Hedging market risk in a diversified investment portfolio

Stephen A. Rossi, BridgeTower Media Newswires

When we speak of hedging market risk in an otherwise diversified investment portfolio, what we’re really talking about is buying something whose value goes up, when the general market (i.e. stocks) goes down. There are several ways to accomplish this, but always at a cost, and always with the assumption of a new set of risks to accompany the associated reward.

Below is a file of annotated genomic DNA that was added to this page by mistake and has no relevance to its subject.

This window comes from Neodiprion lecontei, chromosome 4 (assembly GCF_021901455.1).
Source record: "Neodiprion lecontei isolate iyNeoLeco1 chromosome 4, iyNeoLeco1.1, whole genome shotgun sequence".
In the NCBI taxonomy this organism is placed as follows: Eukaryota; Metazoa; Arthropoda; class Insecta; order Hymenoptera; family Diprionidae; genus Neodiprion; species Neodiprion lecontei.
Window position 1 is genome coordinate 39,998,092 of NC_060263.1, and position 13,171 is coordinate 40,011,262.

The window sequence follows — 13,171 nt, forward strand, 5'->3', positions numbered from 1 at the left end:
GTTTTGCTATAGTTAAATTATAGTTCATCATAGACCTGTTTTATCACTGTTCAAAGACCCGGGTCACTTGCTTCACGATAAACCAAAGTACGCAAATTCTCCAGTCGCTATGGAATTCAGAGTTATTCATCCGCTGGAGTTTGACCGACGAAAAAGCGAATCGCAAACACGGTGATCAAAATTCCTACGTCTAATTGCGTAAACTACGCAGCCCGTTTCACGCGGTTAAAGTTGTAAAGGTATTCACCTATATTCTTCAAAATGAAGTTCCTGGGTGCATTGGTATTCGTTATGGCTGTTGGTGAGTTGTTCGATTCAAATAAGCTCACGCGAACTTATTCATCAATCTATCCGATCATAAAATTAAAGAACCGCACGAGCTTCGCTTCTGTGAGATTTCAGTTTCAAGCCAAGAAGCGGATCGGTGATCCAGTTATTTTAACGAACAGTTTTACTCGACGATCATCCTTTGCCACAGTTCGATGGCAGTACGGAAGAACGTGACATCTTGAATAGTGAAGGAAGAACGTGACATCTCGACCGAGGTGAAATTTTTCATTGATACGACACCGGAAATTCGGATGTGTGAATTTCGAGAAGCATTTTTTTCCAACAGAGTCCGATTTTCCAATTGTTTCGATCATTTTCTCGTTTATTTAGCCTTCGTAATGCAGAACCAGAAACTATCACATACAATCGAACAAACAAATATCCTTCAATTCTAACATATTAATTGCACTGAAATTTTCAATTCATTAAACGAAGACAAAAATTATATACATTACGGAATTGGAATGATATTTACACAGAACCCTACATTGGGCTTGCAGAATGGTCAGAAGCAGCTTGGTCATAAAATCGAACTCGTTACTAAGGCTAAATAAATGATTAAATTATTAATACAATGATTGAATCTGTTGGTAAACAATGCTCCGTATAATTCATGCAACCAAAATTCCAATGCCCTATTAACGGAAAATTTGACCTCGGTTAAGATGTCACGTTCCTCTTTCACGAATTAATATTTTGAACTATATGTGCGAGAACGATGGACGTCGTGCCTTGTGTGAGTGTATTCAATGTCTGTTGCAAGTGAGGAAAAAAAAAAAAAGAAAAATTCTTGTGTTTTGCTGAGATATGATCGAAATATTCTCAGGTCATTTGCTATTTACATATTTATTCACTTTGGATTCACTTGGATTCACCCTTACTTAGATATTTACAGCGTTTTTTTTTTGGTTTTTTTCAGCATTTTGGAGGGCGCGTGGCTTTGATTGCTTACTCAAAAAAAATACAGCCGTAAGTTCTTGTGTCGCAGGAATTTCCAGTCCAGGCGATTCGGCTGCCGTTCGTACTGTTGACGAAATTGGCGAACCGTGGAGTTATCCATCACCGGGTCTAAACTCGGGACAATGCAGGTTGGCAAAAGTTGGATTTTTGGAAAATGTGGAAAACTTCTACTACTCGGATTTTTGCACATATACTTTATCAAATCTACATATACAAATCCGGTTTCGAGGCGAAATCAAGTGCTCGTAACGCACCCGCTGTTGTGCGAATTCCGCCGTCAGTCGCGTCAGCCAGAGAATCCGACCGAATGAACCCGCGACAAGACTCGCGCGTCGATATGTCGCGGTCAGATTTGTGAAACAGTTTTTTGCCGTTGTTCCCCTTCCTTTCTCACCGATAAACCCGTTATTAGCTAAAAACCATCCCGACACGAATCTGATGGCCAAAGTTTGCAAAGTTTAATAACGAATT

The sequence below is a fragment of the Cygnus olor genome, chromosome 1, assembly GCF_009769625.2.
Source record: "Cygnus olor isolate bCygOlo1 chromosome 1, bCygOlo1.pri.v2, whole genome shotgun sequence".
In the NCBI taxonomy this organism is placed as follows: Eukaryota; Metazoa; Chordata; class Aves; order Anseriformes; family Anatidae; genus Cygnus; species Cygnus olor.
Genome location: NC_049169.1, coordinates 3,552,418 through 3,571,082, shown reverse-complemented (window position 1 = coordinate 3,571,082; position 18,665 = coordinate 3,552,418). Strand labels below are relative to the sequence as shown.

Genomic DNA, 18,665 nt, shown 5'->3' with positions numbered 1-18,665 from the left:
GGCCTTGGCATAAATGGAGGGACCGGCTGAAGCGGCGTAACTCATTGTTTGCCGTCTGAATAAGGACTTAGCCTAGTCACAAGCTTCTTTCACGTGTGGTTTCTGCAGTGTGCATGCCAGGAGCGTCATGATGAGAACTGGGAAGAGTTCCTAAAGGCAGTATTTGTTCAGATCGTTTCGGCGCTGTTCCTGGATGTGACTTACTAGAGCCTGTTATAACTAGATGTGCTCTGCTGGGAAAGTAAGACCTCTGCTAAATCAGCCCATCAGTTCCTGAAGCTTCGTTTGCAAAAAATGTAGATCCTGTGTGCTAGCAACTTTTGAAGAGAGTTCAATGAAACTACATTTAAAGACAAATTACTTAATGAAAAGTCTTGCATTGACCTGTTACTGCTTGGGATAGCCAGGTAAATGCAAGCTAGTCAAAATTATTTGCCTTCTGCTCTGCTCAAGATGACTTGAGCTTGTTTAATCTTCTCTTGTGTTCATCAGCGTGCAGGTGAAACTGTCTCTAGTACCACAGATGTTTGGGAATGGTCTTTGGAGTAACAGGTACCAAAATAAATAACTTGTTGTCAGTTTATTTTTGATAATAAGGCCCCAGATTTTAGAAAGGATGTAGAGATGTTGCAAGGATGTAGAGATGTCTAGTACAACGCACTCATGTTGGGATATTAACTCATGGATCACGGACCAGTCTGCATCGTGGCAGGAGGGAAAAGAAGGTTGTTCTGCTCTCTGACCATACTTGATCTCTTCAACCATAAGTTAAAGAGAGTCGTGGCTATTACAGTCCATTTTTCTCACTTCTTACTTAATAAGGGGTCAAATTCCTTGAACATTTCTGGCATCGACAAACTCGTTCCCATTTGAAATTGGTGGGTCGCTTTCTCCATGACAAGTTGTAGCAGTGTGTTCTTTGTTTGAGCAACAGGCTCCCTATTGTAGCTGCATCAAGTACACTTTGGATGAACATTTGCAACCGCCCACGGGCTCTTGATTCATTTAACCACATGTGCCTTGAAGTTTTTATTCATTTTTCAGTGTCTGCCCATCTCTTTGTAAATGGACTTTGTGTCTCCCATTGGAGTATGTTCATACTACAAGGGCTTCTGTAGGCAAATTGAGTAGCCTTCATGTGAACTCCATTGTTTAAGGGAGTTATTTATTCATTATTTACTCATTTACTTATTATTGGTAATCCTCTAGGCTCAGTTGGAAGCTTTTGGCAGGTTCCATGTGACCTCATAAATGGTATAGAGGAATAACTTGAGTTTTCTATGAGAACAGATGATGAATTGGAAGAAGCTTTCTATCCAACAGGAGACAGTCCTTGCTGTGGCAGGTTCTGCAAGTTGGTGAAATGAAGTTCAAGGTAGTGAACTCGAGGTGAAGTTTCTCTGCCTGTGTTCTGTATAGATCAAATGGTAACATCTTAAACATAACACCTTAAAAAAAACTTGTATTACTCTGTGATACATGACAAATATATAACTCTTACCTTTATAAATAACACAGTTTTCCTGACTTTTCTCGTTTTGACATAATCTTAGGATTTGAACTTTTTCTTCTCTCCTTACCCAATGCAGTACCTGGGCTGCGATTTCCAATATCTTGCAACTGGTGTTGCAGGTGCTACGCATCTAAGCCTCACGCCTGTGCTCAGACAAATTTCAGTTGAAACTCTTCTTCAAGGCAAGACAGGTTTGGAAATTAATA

The easiest, safest, and arguably most effective way to hedge market risk is to purchase U.S. Treasury bonds. Treasury bonds are readily available, they’re easy to buy and sell, and they come with the explicit guarantee of the U.S. Government. As an asset class, their returns are also negatively correlated with stocks, which means their prices tend to go up when stock prices go down. Using this strategy to hedge market risk amounts to nothing more than buying Treasury bonds, in an effort to more conservatively alter the allocation of your portfolio, and reduce its risk profile in the process. Clearly, less risk means less reward, but the risk of loss on a Treasury bond is near zero, as you can never lose more than your initial investment — assuming you hold the bonds to maturity, and the U.S. Government doesn’t default.